The recently released Combat title, Hungarian Soldier vs Soviet Soldier: Eastern Front 1941 is a beautifully illustrated title that assesses the Hungarian and Soviet forces that clashed repeatedly in 1941 during the Barbarossa campaign of World War II. In today's blog post, author Péter Mujzer gives a brief overview of one of the battles fought in this campaign — the battle of Nikolayev.
Combat 57 Hungarian Soldier vs Soviet Soldier is my first book with Osprey. I greatly enjoyed learning about the whole process of bringing an Osprey book to publication, of which research and writing is only the beginning; much additional work goes into parts of the book the reader cannot see, such as producing references for the illustrator and cartographer, obtaining permissions for the reproduction of images, copy-editing and proofreading. I am enormously grateful to my editor at Osprey, Nick Reynolds, for helping me throughout. Special thanks are due to Steve Noon, who painted authentic Soviet and Hungarian figure plates and vivid and accurate battle scenes for the book.
The Barbarossa campaign started 80 years ago, on 22 June 1941, pitting the forces of the Soviet Union against those of the Third Reich and its allies. Hungary was among the less willing allies who participated on the side of the Germans. The main Hungarian force that fought on the Eastern Front was the Mobile Corps, which consisted of armoured, motorized, bicycle and cavalry units. The actions covered in detail in my book involved the Hungarian motorized rifle, light tank and armoured car units, and of course their Soviet opponents. Owing to the constraints of the Combat series format, however, the Hungarian Hussars and their actions were excluded. In this blog post, I would like to tell the story of the last battalion-sized cavalry charge of the Royal Hungarian Army.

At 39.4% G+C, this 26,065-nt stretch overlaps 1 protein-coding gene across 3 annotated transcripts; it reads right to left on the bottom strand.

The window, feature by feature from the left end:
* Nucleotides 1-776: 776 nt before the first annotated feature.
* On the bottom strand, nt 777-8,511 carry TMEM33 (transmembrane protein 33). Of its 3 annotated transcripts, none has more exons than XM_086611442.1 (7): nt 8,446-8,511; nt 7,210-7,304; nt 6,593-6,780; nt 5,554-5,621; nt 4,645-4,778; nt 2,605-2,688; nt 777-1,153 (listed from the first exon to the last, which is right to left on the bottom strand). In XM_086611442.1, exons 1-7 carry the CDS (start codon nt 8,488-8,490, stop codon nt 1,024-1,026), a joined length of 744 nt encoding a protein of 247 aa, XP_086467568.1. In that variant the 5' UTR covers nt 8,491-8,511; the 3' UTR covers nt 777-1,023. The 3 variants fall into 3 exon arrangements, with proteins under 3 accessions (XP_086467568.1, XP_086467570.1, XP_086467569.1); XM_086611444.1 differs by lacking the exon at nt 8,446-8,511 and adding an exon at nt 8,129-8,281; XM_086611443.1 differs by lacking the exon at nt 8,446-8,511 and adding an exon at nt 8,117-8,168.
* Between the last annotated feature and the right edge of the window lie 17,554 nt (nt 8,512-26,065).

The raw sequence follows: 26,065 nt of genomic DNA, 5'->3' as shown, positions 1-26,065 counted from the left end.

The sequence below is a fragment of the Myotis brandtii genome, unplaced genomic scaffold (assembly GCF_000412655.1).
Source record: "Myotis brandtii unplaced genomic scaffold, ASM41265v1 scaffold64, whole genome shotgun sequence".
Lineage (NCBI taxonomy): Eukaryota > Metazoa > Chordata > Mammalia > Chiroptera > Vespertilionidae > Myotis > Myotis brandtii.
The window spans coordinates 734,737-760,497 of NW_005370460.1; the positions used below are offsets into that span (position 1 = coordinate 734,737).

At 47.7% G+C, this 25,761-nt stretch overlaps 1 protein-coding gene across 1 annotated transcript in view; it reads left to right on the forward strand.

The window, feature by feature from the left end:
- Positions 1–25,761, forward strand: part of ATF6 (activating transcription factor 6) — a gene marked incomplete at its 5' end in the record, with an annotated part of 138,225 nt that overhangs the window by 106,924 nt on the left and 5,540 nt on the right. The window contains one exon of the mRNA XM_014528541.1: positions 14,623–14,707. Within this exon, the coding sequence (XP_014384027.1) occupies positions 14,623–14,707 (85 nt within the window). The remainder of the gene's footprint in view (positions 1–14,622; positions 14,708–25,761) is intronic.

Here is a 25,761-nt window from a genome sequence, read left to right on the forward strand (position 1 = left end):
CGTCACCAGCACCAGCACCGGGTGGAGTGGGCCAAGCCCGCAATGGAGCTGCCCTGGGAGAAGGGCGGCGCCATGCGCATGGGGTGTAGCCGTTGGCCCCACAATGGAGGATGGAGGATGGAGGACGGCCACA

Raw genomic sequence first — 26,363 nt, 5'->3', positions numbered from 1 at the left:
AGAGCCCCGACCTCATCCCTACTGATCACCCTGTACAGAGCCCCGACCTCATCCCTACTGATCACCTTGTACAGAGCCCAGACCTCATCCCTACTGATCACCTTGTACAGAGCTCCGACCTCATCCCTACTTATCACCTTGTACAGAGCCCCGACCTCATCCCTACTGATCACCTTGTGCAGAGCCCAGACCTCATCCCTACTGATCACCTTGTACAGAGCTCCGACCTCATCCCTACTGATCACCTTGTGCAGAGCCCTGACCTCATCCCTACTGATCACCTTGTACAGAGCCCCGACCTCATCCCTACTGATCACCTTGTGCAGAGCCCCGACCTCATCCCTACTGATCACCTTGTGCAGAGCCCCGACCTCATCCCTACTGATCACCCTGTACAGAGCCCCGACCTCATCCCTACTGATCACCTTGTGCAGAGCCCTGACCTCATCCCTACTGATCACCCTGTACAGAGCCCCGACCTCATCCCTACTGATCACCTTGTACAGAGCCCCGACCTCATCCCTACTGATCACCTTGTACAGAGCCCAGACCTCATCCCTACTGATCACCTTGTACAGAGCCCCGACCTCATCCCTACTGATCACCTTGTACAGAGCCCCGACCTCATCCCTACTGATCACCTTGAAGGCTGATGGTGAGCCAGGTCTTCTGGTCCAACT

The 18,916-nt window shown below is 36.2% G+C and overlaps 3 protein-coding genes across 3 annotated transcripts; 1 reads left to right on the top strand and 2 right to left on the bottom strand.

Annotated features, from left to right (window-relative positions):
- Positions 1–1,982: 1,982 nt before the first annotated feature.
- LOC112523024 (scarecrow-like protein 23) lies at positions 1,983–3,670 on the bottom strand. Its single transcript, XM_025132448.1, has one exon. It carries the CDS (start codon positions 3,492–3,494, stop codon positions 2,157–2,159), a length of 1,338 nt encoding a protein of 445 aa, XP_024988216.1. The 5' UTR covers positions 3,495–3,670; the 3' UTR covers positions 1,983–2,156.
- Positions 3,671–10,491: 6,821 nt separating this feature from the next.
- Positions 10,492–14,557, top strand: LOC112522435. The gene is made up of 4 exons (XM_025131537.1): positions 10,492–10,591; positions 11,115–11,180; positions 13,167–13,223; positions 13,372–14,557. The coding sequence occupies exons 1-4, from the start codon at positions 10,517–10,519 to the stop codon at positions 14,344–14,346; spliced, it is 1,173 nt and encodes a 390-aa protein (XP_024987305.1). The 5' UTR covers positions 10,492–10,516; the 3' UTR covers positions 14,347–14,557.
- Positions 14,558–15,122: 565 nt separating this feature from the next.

During the battle of Nikolayev in August 1941, the Hungarian troops – especially the cavalry – and their Soviet opponents suffered amid extreme conditions, with temperatures sometimes reaching 49 degrees Celsius, and a lack of water. The last real cavalry charge of the Hungarian Hussars took place during the battle, on 15 August, when the II Battalion of the 4th Hussars distinguished themselves at Nova-Dancing, Ukraine. Major Mikecz’s cavalry combat group hindered the Red Army units as they sought to break out from an encirclement and thus saved the flank of the German 79th Motorized Infantry Regiment.
One eyewitness of the Hungarian cavalry charge, a German war correspondent named Erich Kern, recorded his impressions of the Hussars’ exploits in his book Der Grosse Rausch: Der Russlandfeldzug 1941-1945, published in English in 1951 as The Dance of Death. According to Kern, the German infantry were pinned down behind a railway embankment; they had attempted to attack four times, but each time were pushed back by superior Soviet forces. Although the Germans had requested an artillery barrage to defeat the enemy, they were surprised to see Hungarian cavalry moving up in support instead.
The Germans’ amusement at the appearance and equipment of these horsemen gave way to astonishment as the Hussars attacked in strength, led by their colonel, who was wearing silver rank insignia and swinging his sabre. The Hungarian cavalrymen were covered by several armoured cars on their flanks. Kern and his companions stood up to watch the charge; he described how although the Soviet troops fired on the Hungarian cavalrymen, their fire petered out as they succumbed to panic and mounted a hasty retreat, with the sabre-wielding Hussars in close pursuit.
The Hussars successfully stabilized the Axis front line and made contact with the 79th Motorized Infantry Regiment. On 16 August, the German and Hungarian forces continued their attacks and broke the Soviet forces’ resistance, subsequently occupying the Ingul river valley. Later that day, the Hungarian artillery went into firing positions west of Mikhailovka to support the troops.
During the two-day battle, the 4th Hussar Regiment lost one officer, six other ranks and 14 horses; two officers and 24 other ranks were wounded, and four Hussars went missing in action. The Hussars captured 175 Soviet prisoners, three tanks, two armoured cars, two anti-tank guns, one anti-aircraft gun, six trucks and one aircraft. Major Kálmán Mikecz was promoted to lieutenant colonel in 1941 and was awarded the Signum Laudis for his actions.
The battle of Nikolajev ended on 17 August and the majority of the Soviet forces escaped to fight another day.
Hungarian Soldier vs Soviet Soldier is out today! Order your copy to read more.